Like CGL policies, a key to preserving this coverage is to provide timely notice. Moreover, this type of coverage is written on a “Claims made” basis. This requires that if a claim is made against a director or officer, even if it is for wrongful acts that took place some time ago, that claim must be reported to the insurance company during the policy period or the extended “Discovery” period, if purchased. Again, failure to do this will result in the insurance company trying to bar coverage altogether. As in the case of CGL coverage, you should strive to have the greatest choice of counsel to defend your company in such cases.
3. Cyber/Media Insurance
Recent surveys of top executives now indicate that cyber attacks, hacks, malware, loss of personally identifiable information and intellectual property are at the top of their list of concerns. The Target, Sony and Anthem Blue Cross/Blue Shield hacking incidents are just some of the most celebrated examples. Thousands of hacks have taken place costing hundreds of millions of dollars and the problem is getting worse, not better. New concerns have been raised that systems connected to the internet can and will be manipulated by unscrupulous hackers that will or already have placed malware on those systems. Cyber insurance was designed to address many of these issues. Currently, there are over 40 companies that are selling some form of Cyber, or sometimes called Media, policies. Although the need for such insurance is clear, there is no standard Cyber policy form and each of the competing companies’ policies contain untried provisions, terms and definitions that have not yet reached the courts for decision.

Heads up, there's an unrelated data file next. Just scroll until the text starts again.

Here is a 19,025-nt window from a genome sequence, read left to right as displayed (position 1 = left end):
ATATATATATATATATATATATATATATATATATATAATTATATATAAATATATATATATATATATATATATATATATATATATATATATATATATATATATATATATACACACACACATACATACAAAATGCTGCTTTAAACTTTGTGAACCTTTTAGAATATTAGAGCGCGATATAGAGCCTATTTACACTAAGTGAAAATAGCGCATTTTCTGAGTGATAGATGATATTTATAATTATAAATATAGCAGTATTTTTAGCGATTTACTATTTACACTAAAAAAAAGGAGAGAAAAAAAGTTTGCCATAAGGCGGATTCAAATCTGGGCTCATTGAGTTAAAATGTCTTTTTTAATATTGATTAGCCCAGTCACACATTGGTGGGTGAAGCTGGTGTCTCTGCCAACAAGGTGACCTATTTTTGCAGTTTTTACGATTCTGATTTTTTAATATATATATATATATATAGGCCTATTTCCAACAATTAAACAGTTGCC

For companies that use the cloud or provide such services, have valuable intellectual property to protect or house others’ intellectual property, or have developed hardware that is connected to the Internet, this type of coverage could be very important. As noted, however, since these policies are not “standard form,” it is essential that companies considering the purchase of such coverage include security and privacy experts and coverage attorneys in the process.
Cyber insurers are beginning to resist claims from companies that they believe have not instituted “industry standard” programs to secure their systems and data. With Federal and state governments, as well as foreign governments, enacting regulations and proposed “best practices,” Cyber insurance has become even more important. Consulting with Cyber insurance experts is therefore essential. We have a team that provides such audits for a minimal cost.
Potential Cyber insurance policy issues include notice, definitions of what is covered, choice of law and jurisdiction, and choice of forum. As with other insurance coverages, since the law varies on a state-by-state basis, a requirement to litigate or arbitrate under the law of a state that is not favorable to policyholders is problematic. Conditions regarding who must have known about a hack and how quickly that hack must be discovered and noticed to the public or those impacted are also issues that are in development.
4. First-Party Property Insurance